934: What Bristol Airport can tell us about carbon assessments and other news
It is common knowledge that six DCO projects (A38 Derby Junction, M25 Junction 10, M25 Junction 28, M54 Link Road, and the MetroWest rail scheme) are being held up on carbon grounds (or, to use the Secretary of State’s not-at-all vague phraseology ‘to allow for further consideration of environmental matters’).
All of these projects were initially asked to provide information on the following:
- the carbon impact of the development; the implications, if any, of the development in relation to the Paris Agreement, the 2050 net zero target in the Climate Change Act 2008, and carbon budgets set under the 2008 Act; and, whether the increase in carbon emissions resulting from the development is so significant that it would have a material impact on the ability of the Government to meet its carbon reduction targets; and
- the direct, indirect and cumulative likely significant effects of the development on climate, including greenhouse gas emissions and climate change adaptation.
Anyway, completely unrelatedly, there is some interesting commentary on how carbon should be assessed and how it factors in the planning balance from an Inspector’s recent decision to allow an appeal thereby granting planning permission (under the Town and Country Planning Act 1990) for Bristol Airport to expand.
By way of introduction, the promoter’s case accepted that expansion of the airport would represent ‘around 0.22-0.28% of the 37.5 MtCO2/annum of the planning assumption related to the 4th and 5th carbon budgets… and between 0.29-0.34% of the CCC’s ‘balanced pathway’ assumption.’ Opponents argued that this would affect the government’s ability to meet its carbon reduction targets. The Inspector disagreed stating that the impact was limited and more importantly ‘it has to be assumed that the SoS will comply with the legal duty under the CCA [Climate Change Act]’. How would the Secretary of State comply even if an individual project makes reaching the target more difficult? The Inspector explains:
There are a number of current options and potential future approaches to assist in the achievement of this target. The main current options have been discussed above. It is true that there are problems and uncertainties associated with some approaches but, overall, there are a number of alternatives which may be used at the national level to address climate change. Additionally, the response to the climate change problem needs to be considered across a wide range of activities.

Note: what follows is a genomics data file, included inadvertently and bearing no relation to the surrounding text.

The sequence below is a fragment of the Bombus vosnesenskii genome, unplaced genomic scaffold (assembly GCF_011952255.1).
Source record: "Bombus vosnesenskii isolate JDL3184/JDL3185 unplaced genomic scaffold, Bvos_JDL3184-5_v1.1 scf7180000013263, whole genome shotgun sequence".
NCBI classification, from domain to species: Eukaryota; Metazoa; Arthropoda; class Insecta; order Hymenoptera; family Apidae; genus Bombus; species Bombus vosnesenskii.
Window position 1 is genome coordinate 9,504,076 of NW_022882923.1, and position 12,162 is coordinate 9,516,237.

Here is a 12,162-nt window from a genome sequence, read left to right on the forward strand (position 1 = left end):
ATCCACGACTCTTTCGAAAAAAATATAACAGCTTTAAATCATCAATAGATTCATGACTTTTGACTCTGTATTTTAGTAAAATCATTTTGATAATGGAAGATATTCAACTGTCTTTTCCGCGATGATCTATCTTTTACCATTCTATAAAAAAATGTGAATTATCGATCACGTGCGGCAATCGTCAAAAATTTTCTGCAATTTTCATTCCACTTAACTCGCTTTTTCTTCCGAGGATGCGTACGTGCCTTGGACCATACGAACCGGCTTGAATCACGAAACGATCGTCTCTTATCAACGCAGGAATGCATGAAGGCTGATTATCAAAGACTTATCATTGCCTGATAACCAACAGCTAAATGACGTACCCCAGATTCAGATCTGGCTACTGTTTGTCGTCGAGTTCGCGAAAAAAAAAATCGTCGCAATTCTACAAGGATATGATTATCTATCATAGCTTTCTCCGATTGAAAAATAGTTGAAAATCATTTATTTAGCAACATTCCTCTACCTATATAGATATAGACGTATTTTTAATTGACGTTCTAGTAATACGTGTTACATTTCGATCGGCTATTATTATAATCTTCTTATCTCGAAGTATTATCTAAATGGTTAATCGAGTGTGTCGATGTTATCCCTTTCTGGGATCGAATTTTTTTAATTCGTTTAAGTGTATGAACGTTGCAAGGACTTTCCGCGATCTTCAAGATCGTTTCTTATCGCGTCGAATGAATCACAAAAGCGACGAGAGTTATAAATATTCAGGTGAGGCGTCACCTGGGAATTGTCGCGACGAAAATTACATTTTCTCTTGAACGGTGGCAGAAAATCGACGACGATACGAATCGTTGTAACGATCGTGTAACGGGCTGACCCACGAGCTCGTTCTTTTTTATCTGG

The Inspector also confirms that ‘advances in technology, to whatever extent they materialise and at whatever time, are one part of the Government’s approach to achieving Net Zero and should not be discounted, albeit it is recognised that there is uncertainty as to when this technology might be adopted commercially by airlines’.
The decision is also noteworthy in three other contexts relevant to DCO projects. First, it confirms that the 2013 Aviation Policy Framework and the 2018 ‘making best use of existing runways’ policy remains valid and is not outdated, nor superseded by, recent Net Zero-related policy announcements. No doubt this is welcome confirmation for Luton Airport and Gatwick (note the former, our client, launched a consultation this week).
Second, the Inspector gives limited weight to the Airports National Policy Statement – perhaps not unsurprising in this context given the policy itself says its important and relevant for airports in the South East.
Third, there was an attempt to argue WHO limits should be a substitute for current Air Quality Objectives for things like nitrogen dioxide, PM10 and PM2.5. The Inspector again appears to give short shrift to such standards stating that ‘given the international and national context it is not unreasonable to assume that something will come forward to fill the space.’
We will have to wait and see on whether any legal challenge to this decision is made, and if so, is successful.
Road pricing and interconnector issues abound
Ben Southwood of Policy Exchange has published ‘A New Deal for Drivers‘ , an interesting report on road pricing for UK roads. Readers will be interested to see the following timely suggestion for the National Networks National Policy Statement from Ben:
The Transport Decarbonisation Plan announced the review of the National Networks National Policy Statement, the primary planning policy applicable to new road projects. Government should use the opportunity to widen the scope of road user charges beyond river crossings. Indeed, amending the National Networks NPS to at least consider the need for any new or improved road proposals to entail road user charging is likely the fastest way to ensure its delivery.
Relatedly, my colleague and recent re-joiner Duncan O’Connor has noted that a recent Transport Select Committee report reaches the stark conclusion that there is no viable alternative to road pricing. Duncan says that given wider pressures road pricing seems inevitable.
Finally, Angus covered the curious decision to refuse development consent for the Aquind Interconnector in a previous blog– but little did we know that this was just the start of the UK’s interconnector issues. The French authorities have refused consent for a different interconnector citing Brexit uncertainties.